It is beyond doubt that technology has transformed every facet of human life, both for better and for worse. Therefore it does not come across as a surprise that many administrative departments in the government sector, have used technology as a tool to channelize information and speed-up processing of data. It has been the same with the visa application procedures in every country. Majority of the visa application procedure, from submission of forms to payment of application fee, is now online in most of the countries.
Being a non-European student, I needed a visa to enter Sweden. The visa process was very clearly outlined on the Swedish Embassy’s website. I will strongly recommend all the applicants to visit the website of the Swedish Embassy in their country. I found answers to all my queries there like how much amount I need to show in my bank statement, the educational documents required and validity period of visa. The application, processing fee and relevant documents had to be sent online. However, after submitting the application, I still had to visit the embassy in person to submit my bio-metrics. The bio-metrics include finger prints, height, signature and photograph. A major confusion was that wether a representative from embassy would contact me and give me a time slot for that, or do I have to make the phone call myself. I was not sure, so I decided to call them myself and as I learnt afterwards calling them yourself is actually the way it should be done.
Luckily, I was studying in the capital of Pakistan, so I did not have to travel to submit my bio-metrics. For a lot of students, it was a big hassle to travel all the way to the capital city for a 15-minute procedure. Unfortunately, a big chunk of applicants every year have to go through this misery and spend a precious chunk of their time and money in completing this stage of the procedure. Personally, I envy people who can travel to different countries without a visa; having filed a barrage of paper work for the university application, you are then confronted with the uphill task of assembling documents for the visa. It can be deflating at times, but one has to keep a calm head and look at the gains beyond the struggle; I did so, and now I take immense pride in the determination that I showed.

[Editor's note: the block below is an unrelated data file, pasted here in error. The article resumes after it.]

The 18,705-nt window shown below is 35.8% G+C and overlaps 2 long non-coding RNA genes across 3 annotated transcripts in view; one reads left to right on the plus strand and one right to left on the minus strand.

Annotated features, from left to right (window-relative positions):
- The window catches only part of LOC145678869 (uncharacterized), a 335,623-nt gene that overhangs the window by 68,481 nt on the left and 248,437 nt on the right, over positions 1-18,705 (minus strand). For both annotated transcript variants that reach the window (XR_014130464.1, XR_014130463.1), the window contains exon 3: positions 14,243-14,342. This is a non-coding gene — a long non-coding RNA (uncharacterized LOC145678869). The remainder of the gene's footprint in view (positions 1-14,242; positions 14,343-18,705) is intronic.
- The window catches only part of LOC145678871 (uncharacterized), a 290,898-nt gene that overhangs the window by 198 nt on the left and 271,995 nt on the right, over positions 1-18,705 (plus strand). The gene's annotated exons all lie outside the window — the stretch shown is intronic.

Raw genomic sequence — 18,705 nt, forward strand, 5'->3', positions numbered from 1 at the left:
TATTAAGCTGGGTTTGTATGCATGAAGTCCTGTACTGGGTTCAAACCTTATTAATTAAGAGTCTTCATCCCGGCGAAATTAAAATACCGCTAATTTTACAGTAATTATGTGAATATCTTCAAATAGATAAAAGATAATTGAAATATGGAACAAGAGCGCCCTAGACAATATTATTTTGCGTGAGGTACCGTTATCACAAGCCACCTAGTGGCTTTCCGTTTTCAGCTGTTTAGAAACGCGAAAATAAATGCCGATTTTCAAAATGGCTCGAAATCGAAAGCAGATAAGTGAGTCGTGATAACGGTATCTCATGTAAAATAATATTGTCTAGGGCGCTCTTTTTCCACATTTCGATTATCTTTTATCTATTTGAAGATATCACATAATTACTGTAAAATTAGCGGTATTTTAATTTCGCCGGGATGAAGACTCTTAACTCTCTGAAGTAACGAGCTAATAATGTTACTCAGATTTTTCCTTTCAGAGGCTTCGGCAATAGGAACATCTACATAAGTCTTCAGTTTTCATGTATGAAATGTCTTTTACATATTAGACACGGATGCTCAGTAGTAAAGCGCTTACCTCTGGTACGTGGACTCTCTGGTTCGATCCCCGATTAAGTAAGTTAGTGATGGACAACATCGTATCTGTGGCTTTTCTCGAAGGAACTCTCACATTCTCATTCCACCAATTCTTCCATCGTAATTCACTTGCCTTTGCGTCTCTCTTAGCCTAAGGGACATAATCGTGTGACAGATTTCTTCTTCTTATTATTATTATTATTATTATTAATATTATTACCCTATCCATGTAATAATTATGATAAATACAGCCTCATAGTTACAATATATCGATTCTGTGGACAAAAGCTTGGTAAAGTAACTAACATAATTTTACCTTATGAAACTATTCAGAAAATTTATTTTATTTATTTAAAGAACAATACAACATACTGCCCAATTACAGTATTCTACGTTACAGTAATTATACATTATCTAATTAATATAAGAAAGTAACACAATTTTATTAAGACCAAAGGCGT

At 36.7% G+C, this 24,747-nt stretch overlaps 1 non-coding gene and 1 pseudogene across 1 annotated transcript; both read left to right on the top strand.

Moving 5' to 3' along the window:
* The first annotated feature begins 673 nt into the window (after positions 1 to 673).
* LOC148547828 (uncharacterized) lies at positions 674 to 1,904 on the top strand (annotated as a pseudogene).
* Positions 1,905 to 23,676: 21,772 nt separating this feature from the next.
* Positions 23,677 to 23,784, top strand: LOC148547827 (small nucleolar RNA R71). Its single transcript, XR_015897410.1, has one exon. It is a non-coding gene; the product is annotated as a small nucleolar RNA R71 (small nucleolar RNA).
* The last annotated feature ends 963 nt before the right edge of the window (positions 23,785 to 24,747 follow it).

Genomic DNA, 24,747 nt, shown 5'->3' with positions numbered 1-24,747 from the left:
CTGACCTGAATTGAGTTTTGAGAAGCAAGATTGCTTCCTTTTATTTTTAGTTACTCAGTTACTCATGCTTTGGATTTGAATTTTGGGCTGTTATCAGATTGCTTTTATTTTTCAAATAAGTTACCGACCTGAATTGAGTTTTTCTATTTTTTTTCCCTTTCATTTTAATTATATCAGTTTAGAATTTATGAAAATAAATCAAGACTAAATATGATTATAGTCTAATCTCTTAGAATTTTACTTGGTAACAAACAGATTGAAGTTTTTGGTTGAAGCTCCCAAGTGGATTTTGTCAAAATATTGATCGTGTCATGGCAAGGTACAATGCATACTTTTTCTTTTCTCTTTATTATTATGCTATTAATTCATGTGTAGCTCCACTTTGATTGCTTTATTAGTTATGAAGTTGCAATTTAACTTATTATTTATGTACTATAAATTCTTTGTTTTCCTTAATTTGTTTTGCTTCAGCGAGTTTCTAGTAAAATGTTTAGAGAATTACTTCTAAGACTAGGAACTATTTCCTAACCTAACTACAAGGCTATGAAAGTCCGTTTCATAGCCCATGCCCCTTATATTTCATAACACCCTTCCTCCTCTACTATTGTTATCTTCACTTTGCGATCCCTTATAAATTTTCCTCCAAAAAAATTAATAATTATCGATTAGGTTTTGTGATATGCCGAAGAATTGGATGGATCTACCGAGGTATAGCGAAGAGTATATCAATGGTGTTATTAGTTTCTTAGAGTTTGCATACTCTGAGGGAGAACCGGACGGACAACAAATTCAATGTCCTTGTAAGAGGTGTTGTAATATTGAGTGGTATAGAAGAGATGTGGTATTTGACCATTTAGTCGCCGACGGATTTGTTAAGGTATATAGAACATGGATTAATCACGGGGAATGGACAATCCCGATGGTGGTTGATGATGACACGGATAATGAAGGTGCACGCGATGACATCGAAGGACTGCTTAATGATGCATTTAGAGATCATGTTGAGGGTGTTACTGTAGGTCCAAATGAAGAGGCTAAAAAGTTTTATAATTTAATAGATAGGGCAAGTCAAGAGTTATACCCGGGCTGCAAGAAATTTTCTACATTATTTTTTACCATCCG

After the bio-metrics it was just a waiting game; the embassy told me I had to wait for at least 3 months for a reply. After around 10 weeks a got an email from the embassy stating that a decision had been made about my visa, but did not specify wether it was a yes or a no. I felt confused and annoyed at the same time at such an unclear message, but then there was not much I could do. A few days later I got a call from the courier company to come and collect my visa from their head office. I had mixed feelings of jubilation, enthusiasm, gratitude and passion when I finally put my hands on the resident permit card; all my hard work and aspirations had finally yielded the desired result. I guess I was lucky; some international students, whom I met after coming to Sweden, had unforseen delays in receiving their resident permit cards due to administrative problems at the embassy. So, it is always advisable to apply for the visa as soon as you accept the offer from Chalmers and not being lethargic about it. My resident permit card is valid for only a year and I will have to get an extension one month before the date of expiry to continue my studies in Sweden.
Applying for a visa seems to be a daunting task; the fear that you might mess up and the golden opportunity to study abroad might go down the drain, is always looming over your head. At least I felt so, because I knew many talented students who got through to the best universities, but failed to make the final leap of obtaining the visa. It is hearth wrenching, but at the end of the day it is a part of life. I sincerely hope none of the new students at Chalmers face such a fate, and all of the make it to the amazing community of students here!